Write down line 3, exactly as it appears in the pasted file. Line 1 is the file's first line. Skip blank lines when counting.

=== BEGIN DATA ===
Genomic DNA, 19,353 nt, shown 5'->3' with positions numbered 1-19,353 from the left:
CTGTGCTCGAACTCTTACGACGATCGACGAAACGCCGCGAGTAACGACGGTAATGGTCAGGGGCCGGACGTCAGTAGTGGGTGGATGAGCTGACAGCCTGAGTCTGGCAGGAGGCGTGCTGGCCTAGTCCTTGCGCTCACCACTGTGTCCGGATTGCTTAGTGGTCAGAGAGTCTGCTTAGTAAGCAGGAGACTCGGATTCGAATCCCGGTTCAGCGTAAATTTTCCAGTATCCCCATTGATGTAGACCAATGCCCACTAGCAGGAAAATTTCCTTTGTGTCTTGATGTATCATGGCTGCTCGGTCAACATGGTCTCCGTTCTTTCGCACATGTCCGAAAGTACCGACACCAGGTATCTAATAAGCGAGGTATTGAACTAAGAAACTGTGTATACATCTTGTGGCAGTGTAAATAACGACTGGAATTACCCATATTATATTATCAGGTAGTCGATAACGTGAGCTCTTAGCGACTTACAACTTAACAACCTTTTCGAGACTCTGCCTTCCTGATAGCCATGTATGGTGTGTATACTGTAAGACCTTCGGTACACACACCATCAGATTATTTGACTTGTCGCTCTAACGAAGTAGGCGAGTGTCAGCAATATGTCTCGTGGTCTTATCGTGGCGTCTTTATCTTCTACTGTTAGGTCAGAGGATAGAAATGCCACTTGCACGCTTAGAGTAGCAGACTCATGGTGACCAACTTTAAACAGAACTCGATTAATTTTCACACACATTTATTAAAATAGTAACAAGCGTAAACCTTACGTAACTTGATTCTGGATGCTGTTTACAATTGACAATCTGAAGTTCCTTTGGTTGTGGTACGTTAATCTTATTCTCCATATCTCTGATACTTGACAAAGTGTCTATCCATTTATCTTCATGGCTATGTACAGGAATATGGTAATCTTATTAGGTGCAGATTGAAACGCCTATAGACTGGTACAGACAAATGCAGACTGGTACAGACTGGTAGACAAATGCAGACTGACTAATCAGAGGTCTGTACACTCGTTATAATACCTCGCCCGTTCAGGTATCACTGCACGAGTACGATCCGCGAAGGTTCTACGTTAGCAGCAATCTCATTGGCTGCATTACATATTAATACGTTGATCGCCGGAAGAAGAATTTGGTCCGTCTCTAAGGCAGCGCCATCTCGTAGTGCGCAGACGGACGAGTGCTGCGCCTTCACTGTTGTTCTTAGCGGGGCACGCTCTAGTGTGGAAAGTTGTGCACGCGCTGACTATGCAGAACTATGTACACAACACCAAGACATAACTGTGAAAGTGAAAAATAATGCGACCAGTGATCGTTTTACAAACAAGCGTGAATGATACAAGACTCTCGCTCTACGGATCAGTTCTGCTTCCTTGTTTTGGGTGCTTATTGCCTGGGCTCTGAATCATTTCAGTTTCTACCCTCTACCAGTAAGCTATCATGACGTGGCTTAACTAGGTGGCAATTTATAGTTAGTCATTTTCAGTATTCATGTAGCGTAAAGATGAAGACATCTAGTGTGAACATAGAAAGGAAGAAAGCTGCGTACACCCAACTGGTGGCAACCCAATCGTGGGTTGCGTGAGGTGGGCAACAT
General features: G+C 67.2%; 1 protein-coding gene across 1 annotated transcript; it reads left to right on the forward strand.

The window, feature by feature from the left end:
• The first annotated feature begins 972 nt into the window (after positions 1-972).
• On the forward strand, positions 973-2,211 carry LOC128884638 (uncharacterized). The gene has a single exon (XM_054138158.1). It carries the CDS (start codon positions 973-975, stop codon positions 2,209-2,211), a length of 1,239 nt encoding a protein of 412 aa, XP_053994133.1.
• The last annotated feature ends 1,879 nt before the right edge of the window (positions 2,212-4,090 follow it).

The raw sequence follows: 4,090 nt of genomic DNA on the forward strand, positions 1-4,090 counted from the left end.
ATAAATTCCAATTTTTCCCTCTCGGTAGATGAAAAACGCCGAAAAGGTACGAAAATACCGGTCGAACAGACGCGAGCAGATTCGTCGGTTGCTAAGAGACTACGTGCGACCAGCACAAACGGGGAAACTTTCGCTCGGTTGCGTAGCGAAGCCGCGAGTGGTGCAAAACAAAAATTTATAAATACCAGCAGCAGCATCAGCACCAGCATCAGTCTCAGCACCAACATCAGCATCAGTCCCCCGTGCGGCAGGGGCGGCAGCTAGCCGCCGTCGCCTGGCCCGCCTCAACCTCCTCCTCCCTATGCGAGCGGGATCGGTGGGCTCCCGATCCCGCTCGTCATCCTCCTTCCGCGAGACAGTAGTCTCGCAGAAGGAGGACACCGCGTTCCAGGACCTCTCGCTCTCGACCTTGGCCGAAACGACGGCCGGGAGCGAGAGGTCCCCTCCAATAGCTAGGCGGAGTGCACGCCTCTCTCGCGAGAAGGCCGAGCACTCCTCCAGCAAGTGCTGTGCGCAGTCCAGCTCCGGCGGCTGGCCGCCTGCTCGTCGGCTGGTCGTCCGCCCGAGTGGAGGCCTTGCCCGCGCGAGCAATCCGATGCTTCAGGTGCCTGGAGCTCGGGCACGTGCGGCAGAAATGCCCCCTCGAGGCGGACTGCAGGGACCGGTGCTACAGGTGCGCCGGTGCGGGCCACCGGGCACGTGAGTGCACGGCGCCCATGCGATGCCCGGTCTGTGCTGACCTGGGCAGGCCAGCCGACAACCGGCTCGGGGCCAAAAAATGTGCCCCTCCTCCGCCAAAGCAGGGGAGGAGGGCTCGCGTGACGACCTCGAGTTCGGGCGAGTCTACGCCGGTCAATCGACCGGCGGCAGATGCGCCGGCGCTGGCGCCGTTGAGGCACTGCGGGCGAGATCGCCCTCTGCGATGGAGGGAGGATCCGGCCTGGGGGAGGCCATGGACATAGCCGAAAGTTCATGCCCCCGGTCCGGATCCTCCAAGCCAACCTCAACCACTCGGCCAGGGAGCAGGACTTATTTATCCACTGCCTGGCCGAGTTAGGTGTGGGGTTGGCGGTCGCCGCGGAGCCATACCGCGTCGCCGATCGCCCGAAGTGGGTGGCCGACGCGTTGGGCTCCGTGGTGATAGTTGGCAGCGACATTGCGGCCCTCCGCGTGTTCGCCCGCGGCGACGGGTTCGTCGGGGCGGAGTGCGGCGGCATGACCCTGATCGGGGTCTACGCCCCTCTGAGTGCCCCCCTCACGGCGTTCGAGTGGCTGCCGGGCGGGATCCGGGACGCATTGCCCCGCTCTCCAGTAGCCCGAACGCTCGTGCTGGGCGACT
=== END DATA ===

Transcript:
General features: G+C 67.2%; 1 protein-coding gene across 1 annotated transcript; it reads left to right on the forward strand.